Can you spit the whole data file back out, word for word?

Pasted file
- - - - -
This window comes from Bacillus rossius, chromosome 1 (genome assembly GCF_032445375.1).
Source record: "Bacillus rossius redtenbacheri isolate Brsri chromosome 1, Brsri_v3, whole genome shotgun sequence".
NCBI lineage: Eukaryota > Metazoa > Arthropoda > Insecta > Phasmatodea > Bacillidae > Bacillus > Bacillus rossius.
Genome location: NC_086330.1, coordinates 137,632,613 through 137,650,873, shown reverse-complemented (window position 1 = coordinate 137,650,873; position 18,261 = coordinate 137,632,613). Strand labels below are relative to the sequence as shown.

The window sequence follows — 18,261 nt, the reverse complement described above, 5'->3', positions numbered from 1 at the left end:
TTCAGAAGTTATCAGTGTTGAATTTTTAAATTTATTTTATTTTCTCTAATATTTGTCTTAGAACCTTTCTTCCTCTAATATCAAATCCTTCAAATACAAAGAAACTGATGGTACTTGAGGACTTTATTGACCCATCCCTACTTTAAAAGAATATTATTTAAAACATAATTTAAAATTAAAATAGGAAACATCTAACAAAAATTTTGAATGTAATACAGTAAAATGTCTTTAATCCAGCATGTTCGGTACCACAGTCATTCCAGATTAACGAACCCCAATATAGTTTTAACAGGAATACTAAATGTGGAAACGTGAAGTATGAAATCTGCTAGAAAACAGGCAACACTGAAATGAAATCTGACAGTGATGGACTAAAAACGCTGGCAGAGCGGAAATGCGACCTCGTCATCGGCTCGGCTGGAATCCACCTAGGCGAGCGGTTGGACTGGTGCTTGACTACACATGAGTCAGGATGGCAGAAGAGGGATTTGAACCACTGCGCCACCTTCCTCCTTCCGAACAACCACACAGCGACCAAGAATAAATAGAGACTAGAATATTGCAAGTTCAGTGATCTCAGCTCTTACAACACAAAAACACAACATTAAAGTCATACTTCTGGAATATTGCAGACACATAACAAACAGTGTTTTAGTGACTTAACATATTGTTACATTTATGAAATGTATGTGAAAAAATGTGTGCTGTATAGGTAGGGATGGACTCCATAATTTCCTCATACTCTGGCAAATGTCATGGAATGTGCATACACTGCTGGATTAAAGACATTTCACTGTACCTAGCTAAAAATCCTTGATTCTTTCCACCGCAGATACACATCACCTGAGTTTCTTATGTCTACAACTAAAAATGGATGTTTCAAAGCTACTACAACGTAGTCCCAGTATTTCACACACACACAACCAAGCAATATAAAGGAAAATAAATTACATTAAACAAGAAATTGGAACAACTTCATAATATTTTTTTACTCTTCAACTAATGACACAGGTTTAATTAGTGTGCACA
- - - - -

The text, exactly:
This window comes from Bacillus rossius, chromosome 1 (genome assembly GCF_032445375.1).
Source record: "Bacillus rossius redtenbacheri isolate Brsri chromosome 1, Brsri_v3, whole genome shotgun sequence".
NCBI lineage: Eukaryota > Metazoa > Arthropoda > Insecta > Phasmatodea > Bacillidae > Bacillus > Bacillus rossius.
Genome location: NC_086330.1, coordinates 137,632,613 through 137,650,873, shown reverse-complemented (window position 1 = coordinate 137,650,873; position 18,261 = coordinate 137,632,613). Strand labels below are relative to the sequence as shown.

The window sequence follows — 18,261 nt, the reverse complement described above, 5'->3', positions numbered from 1 at the left end:
TTCAGAAGTTATCAGTGTTGAATTTTTAAATTTATTTTATTTTCTCTAATATTTGTCTTAGAACCTTTCTTCCTCTAATATCAAATCCTTCAAATACAAAGAAACTGATGGTACTTGAGGACTTTATTGACCCATCCCTACTTTAAAAGAATATTATTTAAAACATAATTTAAAATTAAAATAGGAAACATCTAACAAAAATTTTGAATGTAATACAGTAAAATGTCTTTAATCCAGCATGTTCGGTACCACAGTCATTCCAGATTAACGAACCCCAATATAGTTTTAACAGGAATACTAAATGTGGAAACGTGAAGTATGAAATCTGCTAGAAAACAGGCAACACTGAAATGAAATCTGACAGTGATGGACTAAAAACGCTGGCAGAGCGGAAATGCGACCTCGTCATCGGCTCGGCTGGAATCCACCTAGGCGAGCGGTTGGACTGGTGCTTGACTACACATGAGTCAGGATGGCAGAAGAGGGATTTGAACCACTGCGCCACCTTCCTCCTTCCGAACAACCACACAGCGACCAAGAATAAATAGAGACTAGAATATTGCAAGTTCAGTGATCTCAGCTCTTACAACACAAAAACACAACATTAAAGTCATACTTCTGGAATATTGCAGACACATAACAAACAGTGTTTTAGTGACTTAACATATTGTTACATTTATGAAATGTATGTGAAAAAATGTGTGCTGTATAGGTAGGGATGGACTCCATAATTTCCTCATACTCTGGCAAATGTCATGGAATGTGCATACACTGCTGGATTAAAGACATTTCACTGTACCTAGCTAAAAATCCTTGATTCTTTCCACCGCAGATACACATCACCTGAGTTTCTTATGTCTACAACTAAAAATGGATGTTTCAAAGCTACTACAACGTAGTCCCAGTATTTCACACACACACAACCAAGCAATATAAAGGAAAATAAATTACATTAAACAAGAAATTGGAACAACTTCATAATATTTTTTTACTCTTCAACTAATGACACAGGTTTAATTAGTGTGCACA